US-Backed Battery Maker A123 Headed To Chinese Firm

The government-backed advanced battery maker A123 Systems is headed for Chinese ownership. Again. But stay tuned.

After a bankruptcy auction, A123 said on Sunday that Wanxiang America, the Chicago-based arm of Wanxiang Group, would pay $256.6 million for most of A123’s assets – but not its government business, including military contracts. Those controversial elements would go to Navitas systems of Illinois for $2.25 million.

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A123 worker, Romulus, Mich. (image via A123 Systems)

Ownership prospects for the profitless but clearly attractive A123 had bounced back and forth in the past several months between Wanxiang – the Chinese, but not state-owned, auto-parts manufacturer – and Milwaukee-based Johnson Controls.

In August, a Wanxiang bid for a majority stake in A123, fell apart after a storm of opposition arose in Washington.

Then in October, A123 said it would declare bankruptcy, with Johnson Controls prepared to pick up its automotive portfolio for $125 million, a move that, if it came to pass, was expected to save many of the jobs at two A123 Michigan factories that were opened with $132 million in 2009 stimulus money.

But Wanxiang didn’t go away, and it was there when A123’s assets went to bid last last week. The company has said it will keep the Michigan operations going.

“We believe that A123’s industry-leading technology for vehicle electrification, grid energy storage and other industries complements Wanxiang’s strong R&D and manufacturing capabilities, so we think adding A123 to our portfolio of businesses strongly aligns with our strategy of investing in the automotive and cleantech industries in the U.S.,” Pin Ni, president of Wanxiang America, said in a statement on Sunday.

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A123 grid storage, Chile. (image via A123 Systems)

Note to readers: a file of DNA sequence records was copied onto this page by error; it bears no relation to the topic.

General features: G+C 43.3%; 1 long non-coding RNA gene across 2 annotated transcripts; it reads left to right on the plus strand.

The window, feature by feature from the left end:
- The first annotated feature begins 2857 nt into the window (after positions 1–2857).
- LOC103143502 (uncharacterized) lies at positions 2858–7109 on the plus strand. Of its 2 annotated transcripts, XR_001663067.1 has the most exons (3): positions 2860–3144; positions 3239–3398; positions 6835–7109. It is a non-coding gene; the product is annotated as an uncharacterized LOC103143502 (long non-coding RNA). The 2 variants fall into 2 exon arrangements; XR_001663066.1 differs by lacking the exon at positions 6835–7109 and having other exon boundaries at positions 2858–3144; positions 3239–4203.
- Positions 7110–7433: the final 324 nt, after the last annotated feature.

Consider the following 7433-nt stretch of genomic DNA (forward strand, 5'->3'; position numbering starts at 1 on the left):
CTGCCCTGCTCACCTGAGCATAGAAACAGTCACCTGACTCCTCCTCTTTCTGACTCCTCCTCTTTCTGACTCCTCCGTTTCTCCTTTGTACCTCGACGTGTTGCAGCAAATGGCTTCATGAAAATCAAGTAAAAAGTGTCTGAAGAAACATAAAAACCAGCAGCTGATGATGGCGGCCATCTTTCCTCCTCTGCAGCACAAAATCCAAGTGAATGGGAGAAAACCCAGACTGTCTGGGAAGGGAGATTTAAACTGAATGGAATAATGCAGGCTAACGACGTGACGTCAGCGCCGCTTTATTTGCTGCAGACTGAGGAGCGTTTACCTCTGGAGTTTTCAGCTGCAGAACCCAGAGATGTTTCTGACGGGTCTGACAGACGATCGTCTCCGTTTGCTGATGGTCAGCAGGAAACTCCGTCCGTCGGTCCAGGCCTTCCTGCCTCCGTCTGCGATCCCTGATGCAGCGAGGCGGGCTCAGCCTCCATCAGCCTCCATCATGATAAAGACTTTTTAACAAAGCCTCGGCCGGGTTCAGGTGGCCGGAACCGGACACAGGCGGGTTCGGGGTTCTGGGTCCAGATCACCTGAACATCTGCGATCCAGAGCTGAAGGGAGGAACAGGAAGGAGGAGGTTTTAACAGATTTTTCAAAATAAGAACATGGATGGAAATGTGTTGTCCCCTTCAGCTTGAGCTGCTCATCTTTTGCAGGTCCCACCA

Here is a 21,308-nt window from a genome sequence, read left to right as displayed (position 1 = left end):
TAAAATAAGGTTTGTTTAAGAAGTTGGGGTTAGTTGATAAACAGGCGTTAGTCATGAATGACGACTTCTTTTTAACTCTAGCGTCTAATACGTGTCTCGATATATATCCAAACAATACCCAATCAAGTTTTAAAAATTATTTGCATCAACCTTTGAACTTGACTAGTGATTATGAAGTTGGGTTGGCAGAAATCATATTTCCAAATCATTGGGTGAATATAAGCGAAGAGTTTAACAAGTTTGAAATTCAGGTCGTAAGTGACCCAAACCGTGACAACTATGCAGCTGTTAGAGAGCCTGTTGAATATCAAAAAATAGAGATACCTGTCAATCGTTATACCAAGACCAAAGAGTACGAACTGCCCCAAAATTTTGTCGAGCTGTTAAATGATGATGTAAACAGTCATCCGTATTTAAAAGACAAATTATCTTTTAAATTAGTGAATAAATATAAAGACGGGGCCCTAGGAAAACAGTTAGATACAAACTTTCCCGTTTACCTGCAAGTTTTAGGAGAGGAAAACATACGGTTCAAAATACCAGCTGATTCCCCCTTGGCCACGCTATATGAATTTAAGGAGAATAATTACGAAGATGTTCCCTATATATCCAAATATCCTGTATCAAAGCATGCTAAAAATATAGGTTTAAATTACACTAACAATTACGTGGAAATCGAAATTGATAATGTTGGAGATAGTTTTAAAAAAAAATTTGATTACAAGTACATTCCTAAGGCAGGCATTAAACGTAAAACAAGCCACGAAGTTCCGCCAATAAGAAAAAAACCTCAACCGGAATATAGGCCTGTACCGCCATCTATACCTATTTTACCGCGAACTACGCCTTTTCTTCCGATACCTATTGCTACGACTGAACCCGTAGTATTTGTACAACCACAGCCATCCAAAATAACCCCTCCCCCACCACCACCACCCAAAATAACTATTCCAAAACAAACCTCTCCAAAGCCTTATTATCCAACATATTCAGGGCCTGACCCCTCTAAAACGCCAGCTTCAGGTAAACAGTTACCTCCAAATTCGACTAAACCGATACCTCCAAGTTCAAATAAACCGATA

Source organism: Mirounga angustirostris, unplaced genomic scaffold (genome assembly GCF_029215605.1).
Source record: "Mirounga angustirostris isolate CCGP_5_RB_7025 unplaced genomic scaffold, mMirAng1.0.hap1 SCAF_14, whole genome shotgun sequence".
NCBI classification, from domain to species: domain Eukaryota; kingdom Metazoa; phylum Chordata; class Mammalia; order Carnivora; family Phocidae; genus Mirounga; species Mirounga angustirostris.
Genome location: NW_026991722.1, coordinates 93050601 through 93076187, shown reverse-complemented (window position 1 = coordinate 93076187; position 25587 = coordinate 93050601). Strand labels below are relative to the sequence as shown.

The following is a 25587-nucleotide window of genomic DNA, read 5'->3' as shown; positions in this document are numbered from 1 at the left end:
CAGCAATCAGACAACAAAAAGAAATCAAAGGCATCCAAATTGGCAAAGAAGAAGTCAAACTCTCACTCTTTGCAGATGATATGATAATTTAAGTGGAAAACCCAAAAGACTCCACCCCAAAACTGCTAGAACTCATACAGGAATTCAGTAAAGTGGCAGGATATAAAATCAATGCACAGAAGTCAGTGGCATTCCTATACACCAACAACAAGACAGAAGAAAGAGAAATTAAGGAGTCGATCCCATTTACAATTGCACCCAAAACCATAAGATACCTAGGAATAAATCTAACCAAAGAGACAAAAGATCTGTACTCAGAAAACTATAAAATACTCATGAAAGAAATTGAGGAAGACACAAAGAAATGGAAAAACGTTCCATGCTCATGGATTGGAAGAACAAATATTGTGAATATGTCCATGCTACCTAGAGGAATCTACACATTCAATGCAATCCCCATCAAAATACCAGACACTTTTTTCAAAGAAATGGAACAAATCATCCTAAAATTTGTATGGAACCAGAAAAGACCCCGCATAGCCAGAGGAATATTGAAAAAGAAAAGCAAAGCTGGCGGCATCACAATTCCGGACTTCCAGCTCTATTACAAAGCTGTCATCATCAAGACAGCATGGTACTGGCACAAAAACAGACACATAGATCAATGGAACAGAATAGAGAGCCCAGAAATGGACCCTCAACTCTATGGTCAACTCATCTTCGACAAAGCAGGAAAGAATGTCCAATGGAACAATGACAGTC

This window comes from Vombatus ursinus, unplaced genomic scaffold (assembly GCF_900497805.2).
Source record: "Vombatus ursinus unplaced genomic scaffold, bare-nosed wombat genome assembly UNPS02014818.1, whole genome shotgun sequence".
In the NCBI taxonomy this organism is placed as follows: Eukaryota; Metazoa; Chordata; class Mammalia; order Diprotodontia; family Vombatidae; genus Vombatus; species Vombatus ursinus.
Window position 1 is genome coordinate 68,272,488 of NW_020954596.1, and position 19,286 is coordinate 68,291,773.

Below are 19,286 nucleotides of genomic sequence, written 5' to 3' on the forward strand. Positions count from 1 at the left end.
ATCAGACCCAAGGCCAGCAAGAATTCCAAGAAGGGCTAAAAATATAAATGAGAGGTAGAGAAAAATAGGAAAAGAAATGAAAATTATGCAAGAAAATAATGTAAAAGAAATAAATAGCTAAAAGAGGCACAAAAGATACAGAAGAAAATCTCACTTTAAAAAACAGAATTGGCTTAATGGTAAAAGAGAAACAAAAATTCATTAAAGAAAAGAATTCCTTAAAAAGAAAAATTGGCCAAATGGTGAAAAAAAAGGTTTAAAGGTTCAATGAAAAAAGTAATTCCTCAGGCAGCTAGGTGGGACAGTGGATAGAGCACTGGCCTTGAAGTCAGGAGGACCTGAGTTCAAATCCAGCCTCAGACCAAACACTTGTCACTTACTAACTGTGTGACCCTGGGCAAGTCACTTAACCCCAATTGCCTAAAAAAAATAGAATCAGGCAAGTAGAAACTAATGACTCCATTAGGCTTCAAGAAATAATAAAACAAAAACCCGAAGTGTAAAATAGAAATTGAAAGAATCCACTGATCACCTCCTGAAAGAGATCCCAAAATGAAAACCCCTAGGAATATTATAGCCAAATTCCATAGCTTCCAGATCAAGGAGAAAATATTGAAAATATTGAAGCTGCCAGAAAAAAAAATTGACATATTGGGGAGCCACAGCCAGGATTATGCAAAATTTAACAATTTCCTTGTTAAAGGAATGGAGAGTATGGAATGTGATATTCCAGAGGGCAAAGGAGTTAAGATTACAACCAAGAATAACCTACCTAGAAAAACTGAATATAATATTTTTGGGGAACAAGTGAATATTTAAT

A123 had hoped to generate a big portion of its revenue selling batteries to electric vehicle manufacturers, but the contracts it sought didn’t always come and the ones it did get didn’t generate the sales as hoped, as companies like Think Global and Fisker stumbled (in the latter case, it didn’t help when some A123 batteries had to be recalled).

The question now is if the Wanxiang deal will stick. A123 said it ought to.

“(W)e have structured this transaction to address potential national security concerns expressed during the review of our previous investment agreement with Wanxiang announced in August as well as to address concerns raised by the Department of Energy,” said A123 CEO Dave Vieau. “We believe this transaction balances those risks with A123’s obligation to act in the best interest of our creditors.”

It’s not just the military-related contracts that worry some politicians.

In late November, a bipartisan group of mostly Midwestern U.S. senators wrote to key members of the Committee on Foreign Investment in the United States, which must approve a sale to Wanxiang. They expressed concern about the military contracts, but also said connecting Wanxiang products “to U.S. power generation facilities, our electric grid, and the telecommunications network … could make the U.S. critical infrastructure vulnerable to cyberattack” – a claim similar to the one made about the Chinese company Ralls, whose purchase of four wind farm projects in Oregon was rejected by the president after running into CFIUS trouble.

Even beyond that, in light of the fact that A123 “was awarded a grant by the U.S. Department of Energy to stimulate the U.S. economy and create jobs,” letting its assets go “to a foreign company would be irresponsible,” the senators said.

While the deal would fetch A123 nearly $260 million to help pay off its creditors, shareholders would be left completely out in the cold. “Because the total purchase price for A123’s assets would be less than the total amount owed to creditors, the Company does not anticipate any recoveries for its current shareholders and believes its stock to have no value,” A123 said.

Sports columnist, newspaper desk guy, website managing editor, wine-industry PR specialist, freelance writer—Pete Danko’s career in media has covered a lot of terrain. The constant along the way has been a fierce dedication to knowing the story and getting it right. Danko's work has appeared in Wired, The New York Times, San Francisco Chronicle and elsewhere.